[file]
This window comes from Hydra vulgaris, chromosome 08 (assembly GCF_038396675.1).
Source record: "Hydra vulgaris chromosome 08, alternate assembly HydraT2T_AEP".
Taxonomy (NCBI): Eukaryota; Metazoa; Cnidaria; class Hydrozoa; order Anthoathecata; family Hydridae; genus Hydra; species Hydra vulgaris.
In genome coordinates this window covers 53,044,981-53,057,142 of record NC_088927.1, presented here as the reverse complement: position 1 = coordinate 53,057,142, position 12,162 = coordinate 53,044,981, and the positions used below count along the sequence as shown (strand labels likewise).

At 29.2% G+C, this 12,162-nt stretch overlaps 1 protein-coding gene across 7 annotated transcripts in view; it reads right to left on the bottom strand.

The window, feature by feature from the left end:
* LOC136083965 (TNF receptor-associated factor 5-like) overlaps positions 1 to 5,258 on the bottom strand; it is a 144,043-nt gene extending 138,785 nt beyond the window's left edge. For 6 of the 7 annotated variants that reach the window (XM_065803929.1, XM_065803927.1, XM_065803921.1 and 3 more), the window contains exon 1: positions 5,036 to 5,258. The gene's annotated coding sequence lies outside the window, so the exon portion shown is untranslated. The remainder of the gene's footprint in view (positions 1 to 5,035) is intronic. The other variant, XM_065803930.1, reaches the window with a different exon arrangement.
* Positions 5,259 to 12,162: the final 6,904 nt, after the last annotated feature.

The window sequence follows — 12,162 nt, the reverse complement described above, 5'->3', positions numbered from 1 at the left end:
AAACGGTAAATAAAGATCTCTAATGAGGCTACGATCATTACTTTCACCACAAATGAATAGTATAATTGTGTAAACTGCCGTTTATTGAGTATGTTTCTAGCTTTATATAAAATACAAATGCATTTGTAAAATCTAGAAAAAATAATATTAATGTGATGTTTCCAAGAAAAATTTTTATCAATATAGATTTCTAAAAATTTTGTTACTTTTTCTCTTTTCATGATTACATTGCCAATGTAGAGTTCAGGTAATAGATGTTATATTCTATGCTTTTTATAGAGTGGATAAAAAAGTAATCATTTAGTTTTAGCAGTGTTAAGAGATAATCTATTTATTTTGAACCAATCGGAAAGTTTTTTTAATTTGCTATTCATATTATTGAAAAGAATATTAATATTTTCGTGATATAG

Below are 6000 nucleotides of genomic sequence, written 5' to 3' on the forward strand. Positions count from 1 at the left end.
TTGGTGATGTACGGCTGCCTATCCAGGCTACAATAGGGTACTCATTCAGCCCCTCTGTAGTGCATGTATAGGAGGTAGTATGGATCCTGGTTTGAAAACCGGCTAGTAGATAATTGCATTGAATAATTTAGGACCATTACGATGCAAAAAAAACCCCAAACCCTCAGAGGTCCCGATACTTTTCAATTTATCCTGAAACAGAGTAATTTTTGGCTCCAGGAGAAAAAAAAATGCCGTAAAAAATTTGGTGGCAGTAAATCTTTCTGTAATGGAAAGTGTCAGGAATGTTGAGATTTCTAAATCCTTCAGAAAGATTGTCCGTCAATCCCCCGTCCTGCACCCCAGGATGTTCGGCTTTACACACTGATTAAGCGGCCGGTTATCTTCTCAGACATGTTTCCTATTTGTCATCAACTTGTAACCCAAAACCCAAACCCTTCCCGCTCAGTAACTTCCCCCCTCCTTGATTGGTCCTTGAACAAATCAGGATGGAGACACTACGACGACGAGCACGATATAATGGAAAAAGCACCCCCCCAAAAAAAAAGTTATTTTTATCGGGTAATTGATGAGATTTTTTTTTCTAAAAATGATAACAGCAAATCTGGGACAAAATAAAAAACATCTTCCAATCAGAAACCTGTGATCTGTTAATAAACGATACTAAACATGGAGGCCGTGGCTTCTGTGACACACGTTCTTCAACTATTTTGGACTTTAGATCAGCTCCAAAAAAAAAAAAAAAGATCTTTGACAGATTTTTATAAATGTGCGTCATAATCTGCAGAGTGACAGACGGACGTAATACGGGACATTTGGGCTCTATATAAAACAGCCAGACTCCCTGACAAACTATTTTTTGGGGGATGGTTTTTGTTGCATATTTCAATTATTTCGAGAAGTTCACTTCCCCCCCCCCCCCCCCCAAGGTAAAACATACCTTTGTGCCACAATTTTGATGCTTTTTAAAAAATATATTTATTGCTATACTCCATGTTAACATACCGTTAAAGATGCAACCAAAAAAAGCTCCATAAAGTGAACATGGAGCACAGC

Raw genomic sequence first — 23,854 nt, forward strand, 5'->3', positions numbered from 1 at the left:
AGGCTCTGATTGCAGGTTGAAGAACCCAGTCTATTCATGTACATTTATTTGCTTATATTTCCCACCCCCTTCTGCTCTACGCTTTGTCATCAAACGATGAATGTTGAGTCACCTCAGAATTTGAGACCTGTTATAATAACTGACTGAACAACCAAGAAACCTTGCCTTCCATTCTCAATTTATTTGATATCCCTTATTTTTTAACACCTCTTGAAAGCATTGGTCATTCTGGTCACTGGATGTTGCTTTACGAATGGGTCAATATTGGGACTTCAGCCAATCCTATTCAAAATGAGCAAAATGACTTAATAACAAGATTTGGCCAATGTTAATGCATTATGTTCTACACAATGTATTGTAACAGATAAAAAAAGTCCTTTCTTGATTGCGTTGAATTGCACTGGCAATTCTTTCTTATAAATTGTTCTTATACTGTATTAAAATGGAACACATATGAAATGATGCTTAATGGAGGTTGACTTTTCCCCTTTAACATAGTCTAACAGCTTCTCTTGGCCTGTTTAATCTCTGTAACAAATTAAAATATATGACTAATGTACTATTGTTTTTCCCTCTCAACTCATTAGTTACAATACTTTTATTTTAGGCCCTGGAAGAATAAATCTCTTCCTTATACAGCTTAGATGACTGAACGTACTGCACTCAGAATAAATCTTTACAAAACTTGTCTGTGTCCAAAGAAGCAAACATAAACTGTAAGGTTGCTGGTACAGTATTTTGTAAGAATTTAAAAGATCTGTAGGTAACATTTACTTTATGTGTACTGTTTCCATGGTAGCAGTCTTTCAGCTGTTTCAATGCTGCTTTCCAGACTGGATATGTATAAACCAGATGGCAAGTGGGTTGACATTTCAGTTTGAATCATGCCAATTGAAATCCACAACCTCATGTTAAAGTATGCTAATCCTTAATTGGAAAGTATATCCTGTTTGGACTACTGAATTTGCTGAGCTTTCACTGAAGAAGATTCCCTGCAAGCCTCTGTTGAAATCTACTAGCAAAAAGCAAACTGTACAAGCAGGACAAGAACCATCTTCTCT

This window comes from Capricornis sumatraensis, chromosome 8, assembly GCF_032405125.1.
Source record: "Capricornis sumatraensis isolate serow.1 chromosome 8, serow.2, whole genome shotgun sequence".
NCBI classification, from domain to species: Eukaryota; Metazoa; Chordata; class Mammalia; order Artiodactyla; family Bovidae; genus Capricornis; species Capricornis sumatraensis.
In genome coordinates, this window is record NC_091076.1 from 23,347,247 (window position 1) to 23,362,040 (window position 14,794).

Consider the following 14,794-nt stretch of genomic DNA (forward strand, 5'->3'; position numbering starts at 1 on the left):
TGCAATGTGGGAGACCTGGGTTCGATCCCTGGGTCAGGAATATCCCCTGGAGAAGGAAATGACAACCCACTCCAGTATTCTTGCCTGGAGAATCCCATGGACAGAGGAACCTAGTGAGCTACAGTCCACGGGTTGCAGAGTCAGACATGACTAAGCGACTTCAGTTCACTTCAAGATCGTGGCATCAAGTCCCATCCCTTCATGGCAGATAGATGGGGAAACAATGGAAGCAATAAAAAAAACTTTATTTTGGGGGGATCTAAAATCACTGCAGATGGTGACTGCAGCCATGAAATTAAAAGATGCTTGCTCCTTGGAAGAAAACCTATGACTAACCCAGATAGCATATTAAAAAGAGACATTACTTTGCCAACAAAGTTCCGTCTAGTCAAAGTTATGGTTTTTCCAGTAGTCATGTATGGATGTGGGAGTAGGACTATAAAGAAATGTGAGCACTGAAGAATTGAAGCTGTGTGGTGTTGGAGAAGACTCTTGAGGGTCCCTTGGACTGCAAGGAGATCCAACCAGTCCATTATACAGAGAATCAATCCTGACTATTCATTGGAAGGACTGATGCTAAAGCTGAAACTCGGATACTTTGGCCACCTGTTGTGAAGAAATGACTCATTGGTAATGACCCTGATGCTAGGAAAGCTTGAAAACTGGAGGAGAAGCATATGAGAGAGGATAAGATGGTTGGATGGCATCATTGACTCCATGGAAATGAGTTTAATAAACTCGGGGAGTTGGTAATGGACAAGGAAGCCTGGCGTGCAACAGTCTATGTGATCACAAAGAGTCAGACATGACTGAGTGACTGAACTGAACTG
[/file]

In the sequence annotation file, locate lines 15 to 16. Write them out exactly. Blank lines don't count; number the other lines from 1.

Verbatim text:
This window comes from Capricornis sumatraensis, chromosome 8, assembly GCF_032405125.1.
Source record: "Capricornis sumatraensis isolate serow.1 chromosome 8, serow.2, whole genome shotgun sequence".